The UDE is one of the youngest and largest universities in Germany, which has developed into a globally recognized research university since its foundation in 2003. The decided professorship "Systems of Medical Engineering" in the independent department Systems of Medical Engineering has an integrative role within the department EIT regarding the field of medical engineering and aims to represent the systemic aspect of medical engineering in research and teaching. This refers to the increasing penetration of medical devices and procedures by computer technology. It involves the use of novel systems, services, and analysis as well as treatment methods that will greatly change the field of activity and research of medical technology at present and in the long term.
In her roles as team leader at the Robotics Innovation Center and as head of the "Brain & Behavioral Lab" of the AG Robotik at the University of Bremen, Professor Elsa A. Kirchner has already been working for many years in the fields of medical technology, robotics, human-machine interaction, cognitive architectures, neurophysiology and electroencephalography. In her research, the biology graduate with a PhD in computer science successfully combines artificial intelligence with neuroscience to not only enable machine learning through human interaction, but also to make it as intuitive as possible. In the context of her professorship, she will continue work on her previous research topics, focusing on rehabilitation and assistance systems, especially exoskeleton technologies, as well as biosignal analysis for human-machine interaction and interactive learning.
As part of her cooperation with the DFKI, Elsa Kirchner is currently leading the EXPECT project at the Robotics Innovation Center, which is funded by the German Federal Ministry of Education and Research (BMBF). It deals with the development of an adaptive, multimodal interaction platform for human-robot collaboration, particularly in the field of intelligent rehabilitation robotics. In addition, she is part of the executive team of the M-Rock project, also funded by the BMBF, which aims to develop technologies that allow robots to automatically adapt to the individual needs of users, including the use of implicit feedback in the form of EEG data.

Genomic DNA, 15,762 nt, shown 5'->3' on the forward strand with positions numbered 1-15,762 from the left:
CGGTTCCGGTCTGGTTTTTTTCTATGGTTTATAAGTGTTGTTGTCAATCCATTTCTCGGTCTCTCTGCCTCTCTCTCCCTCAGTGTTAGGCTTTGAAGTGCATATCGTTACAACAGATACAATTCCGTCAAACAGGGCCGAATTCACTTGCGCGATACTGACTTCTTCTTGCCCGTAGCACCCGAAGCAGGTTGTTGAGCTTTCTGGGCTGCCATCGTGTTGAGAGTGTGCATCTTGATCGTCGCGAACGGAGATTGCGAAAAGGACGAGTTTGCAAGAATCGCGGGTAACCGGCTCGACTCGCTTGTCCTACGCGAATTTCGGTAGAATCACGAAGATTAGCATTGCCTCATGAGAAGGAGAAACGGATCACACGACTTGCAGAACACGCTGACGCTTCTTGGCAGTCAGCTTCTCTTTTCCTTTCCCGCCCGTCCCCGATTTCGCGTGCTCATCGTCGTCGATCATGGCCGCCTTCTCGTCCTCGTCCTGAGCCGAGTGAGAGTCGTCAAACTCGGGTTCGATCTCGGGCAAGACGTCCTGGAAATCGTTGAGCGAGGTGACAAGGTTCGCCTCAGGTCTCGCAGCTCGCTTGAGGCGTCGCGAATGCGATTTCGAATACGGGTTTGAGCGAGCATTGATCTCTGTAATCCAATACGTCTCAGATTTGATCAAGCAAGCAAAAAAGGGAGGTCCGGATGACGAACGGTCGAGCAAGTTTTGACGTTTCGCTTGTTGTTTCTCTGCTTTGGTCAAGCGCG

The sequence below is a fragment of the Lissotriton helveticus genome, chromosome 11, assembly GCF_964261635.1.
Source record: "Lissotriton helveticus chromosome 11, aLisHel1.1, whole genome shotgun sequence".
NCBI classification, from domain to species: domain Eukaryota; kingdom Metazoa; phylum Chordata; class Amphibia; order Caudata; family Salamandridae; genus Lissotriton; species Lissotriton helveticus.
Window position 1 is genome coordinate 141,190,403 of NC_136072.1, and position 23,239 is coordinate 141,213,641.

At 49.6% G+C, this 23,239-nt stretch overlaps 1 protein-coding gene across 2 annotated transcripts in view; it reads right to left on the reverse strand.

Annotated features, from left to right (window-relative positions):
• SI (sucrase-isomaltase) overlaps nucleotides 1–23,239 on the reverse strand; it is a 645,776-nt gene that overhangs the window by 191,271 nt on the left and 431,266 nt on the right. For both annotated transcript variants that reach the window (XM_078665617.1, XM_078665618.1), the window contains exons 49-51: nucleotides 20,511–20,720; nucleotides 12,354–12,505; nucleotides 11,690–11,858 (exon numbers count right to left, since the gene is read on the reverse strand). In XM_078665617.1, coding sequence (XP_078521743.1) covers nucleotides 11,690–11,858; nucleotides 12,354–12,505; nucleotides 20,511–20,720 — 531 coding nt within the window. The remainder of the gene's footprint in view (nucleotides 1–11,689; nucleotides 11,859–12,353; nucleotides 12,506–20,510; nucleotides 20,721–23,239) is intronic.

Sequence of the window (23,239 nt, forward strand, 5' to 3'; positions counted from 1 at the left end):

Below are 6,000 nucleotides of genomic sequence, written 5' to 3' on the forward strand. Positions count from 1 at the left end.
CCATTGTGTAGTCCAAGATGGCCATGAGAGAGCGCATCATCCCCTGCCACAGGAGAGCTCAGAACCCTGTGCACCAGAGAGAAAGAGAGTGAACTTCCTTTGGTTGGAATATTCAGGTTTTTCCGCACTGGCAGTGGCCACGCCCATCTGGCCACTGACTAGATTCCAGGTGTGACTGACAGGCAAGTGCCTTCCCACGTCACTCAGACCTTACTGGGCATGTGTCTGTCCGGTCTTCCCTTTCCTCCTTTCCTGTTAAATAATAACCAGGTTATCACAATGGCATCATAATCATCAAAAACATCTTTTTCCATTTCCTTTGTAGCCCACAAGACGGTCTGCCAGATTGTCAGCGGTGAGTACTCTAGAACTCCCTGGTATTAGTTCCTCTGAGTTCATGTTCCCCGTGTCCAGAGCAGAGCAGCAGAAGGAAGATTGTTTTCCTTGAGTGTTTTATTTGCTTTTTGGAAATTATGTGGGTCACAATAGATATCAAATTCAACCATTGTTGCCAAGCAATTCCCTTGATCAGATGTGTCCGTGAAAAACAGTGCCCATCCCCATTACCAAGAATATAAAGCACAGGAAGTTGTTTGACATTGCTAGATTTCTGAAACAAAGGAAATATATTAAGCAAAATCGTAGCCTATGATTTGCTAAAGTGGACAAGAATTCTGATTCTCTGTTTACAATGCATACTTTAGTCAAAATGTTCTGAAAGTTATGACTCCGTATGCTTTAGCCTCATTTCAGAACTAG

Curriculum Vitae Prof. Dr. Elsa A. Kirchner
Elsa A. Kirchner, born in 1976, studied biology at the University of Bremen from 1994 to 1999. In 1999 she received her diploma. Her diploma thesis was the result of a cooperation between the Institute of Brain Research I: Behavioral Physiology and Developmental Neurobiology at the University of Bremen and the Bonn University Clinic for Epileptology. From 1997 to 2000, she was a scholarship holder of the German National Academic Foundation. During her studies she received several awards and further scholarships. With the sponsorship award of the "Klee Family" Foundation, she was able to conduct research as a visiting scientist at the "Department of Brain and Cognitive Sciences", MIT in Boston, USA, from 1999 to 2000. Since 2005 she has been a research associate at the University of Bremen in the Department of Mathematics and Computer Science. She was head of the "Brain & Behavioral Lab" in the Robotics Group there until 2021. At the Robotics Innovation Center of the DFKI, she led the team "Interaction" since 2008 and the extended team "Sustainable Interaction and Learning" since 2016. In 2014, she received her PhD in computer science from the University of Bremen. She is the author of more than 80 publications in international journals and conferences and seven book chapters. She supervised several diplomas, master as well as bachelor theses and is a reviewer for various international journals and conferences.
Since 2018, she has been a member of the Platform Lernende Systeme in the Working Group 6: Health, Medical Technology, Care. She is also a founding member of the "Space2Health" network of the DLR Space Agency, which is funded by the BMWi. Furthermore, she was and is involved as an expert for AI, human-machine interaction, assistance systems and autonomous robotics in the definition of new funding corridors, especially at the BMBF in the field of medical technology and care of the funding priority "Human-Technology Interaction" and at the BMWi. In addition, she works as an expert for private foundations and regularly for the Ministry MA 23 - Economy, Labor and Statistics, Vienna, Austria as well as for the German Research Foundation (DFG).